The youth loan scheme: what is at stake?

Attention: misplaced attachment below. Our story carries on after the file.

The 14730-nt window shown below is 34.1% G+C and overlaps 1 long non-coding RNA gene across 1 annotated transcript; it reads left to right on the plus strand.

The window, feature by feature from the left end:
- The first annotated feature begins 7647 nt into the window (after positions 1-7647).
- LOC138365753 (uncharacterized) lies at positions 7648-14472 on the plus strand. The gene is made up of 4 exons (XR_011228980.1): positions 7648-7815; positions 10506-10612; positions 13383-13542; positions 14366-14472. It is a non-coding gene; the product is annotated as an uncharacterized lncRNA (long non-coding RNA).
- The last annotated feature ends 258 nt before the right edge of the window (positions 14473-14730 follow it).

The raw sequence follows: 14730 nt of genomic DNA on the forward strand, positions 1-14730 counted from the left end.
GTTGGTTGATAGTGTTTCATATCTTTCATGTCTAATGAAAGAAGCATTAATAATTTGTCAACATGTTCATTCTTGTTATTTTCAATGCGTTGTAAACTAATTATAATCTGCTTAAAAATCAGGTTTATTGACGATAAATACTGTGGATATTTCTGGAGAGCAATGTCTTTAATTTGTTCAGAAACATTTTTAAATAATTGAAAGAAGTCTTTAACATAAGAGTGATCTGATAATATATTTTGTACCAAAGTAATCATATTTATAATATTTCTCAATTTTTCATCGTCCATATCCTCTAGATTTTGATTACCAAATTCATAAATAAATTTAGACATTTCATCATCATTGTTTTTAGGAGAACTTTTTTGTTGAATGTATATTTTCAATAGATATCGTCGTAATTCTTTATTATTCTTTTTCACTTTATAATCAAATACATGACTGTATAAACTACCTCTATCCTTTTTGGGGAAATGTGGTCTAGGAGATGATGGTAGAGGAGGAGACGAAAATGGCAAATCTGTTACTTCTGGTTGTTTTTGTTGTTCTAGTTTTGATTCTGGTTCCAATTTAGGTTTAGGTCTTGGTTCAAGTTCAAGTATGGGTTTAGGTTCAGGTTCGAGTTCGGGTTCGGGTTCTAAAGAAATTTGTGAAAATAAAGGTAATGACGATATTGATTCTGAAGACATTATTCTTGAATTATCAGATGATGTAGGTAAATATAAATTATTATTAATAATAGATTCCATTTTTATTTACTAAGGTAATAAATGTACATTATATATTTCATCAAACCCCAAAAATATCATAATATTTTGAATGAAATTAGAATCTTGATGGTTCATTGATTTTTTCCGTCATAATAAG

Official circles are optimistic that they can successfully channel the youth’s entrepreneurial energies into productive ventures, whereas critics of the loan programme have pointed to a number of potential flaws, including the inability of a large number of applicants to find a suitable guarantor. As the proof of the pudding is in the eating, we will have to wait and see the full impact of such an ambitious employment generation programme until some future date. However, it is also worth remembering that many other countries have been experimenting with similar ideas for a long time. It is, therefore, important to understand what others have achieved and whether we can learn something from their experiences. What is at stake is not the millions that have been earmarked for the loan scheme: governments generally have an unenviable record of wasting huge sums of public money on fanciful economic growth projects. It is the creation of an entrepreneurial culture that will underpin an innovation-based economy needed for tackling the youth unemployment problem on a sustainable basis. A clear example of such an opportunity-based economy is Silicon Valley, where a large number of start-ups are initiated on a continual basis, creating technology related jobs for a large number of people, as well as bringing productivity improvements in other parts of the economy. Similar hubs have now emerged in cities such as New York and London, complementing their already well-established financial and legal sectors. The Silicon Valley example is relevant to Pakistan for two reasons: there is a viable information and technology sector in Pakistan that can prove to be a powerful economic engine similar to that in India; and there is relatively little fixed cost involved in setting up technology ventures. How can a government encourage the creation of such clusters of innovation and technological development? Unfortunately, the answer is not as straightforward as one would like to hear. This is because a country’s education system must be able to produce graduates who are technically literate. This requires long-term planning and resource commitments; however, governments can still do a lot in the short-term. They can help create a strong venture capital and private equity sector. Commercial banks can process funding applications prudently for businesses in traditional brick and mortar sectors, as we see them do in the current loan scheme, but they are hopeless in enabling business potential in more creative and knowledge-based areas. This requires a specific type of knowledge and a willingness to take risks. Private equity and venture capital firms can perform such a role. More importantly, they can provide direct support to budding entrepreneurs through transferring technical and business expertise. This is not the only way to create a vibrant enterprise economy. Pakistan has already established an extensive network of higher education institutions. Enterprise zones can be set up alongside university campuses where youngsters can test their ideas and turn them into workable business plans, which could later be funded by a scheme like the one currently in place. Such linkages can also be beneficial for the universities as well. They could generate impetus for them to develop their own strong research bases, further augmenting their role in science and technological developments. Similarly, coordination could be improved between different policy and business organisations, including technological and scientific establishments. By strengthening links between business, employer and research organisations, a networked type economy can be developed that relies on the genius of people. This is not simply about benefiting from outsourcing trends in the Western world, but how digital technology-based ventures can penetrate into our traditional agriculture sector and increase the effectiveness of more advanced power and energy-related enterprises. As a result, there can be massive productivity gains in both traditional and modern economies, pushing the frontiers of innovation and development. A fundamental factor that would ensure success in establishing this knowledge-based economy is the access of individuals to information technology, although other factors are also important. For example, new start-ups will need capital at different stages of their development and there will be a need for intermediary organisations that will help broker their innovations and market products in both national and international markets. One can only hope that when the officials running the Prime Minister’s Youth Business Loan scheme finally have the chance to review their programme’s achievements, they also consider the fact that young people do not merely need capital, but also the knowledge of how they can turn their raw ideas into sound and profitable businesses. They will need to be given a helping hand in establishing a basic enterprise infrastructure, as well as in marketing and sales. That means creating institutions that overcome many market-related inefficiencies. Governments can play a pivotal role in creating such support mechanisms, which are so vital in ensuring a thriving enterprise culture. However, this requires implementing a multi-pronged approach to tackling the challenge of unemployment: providing loans to individuals is only one component of this growth framework. Creating an enabling infrastructure that improves the network and business capabilities of each aspiring youth is as important as providing money that can be used to buy office furniture, computers or machine tools as part of setting up a business venture.—Express Tribune]]>

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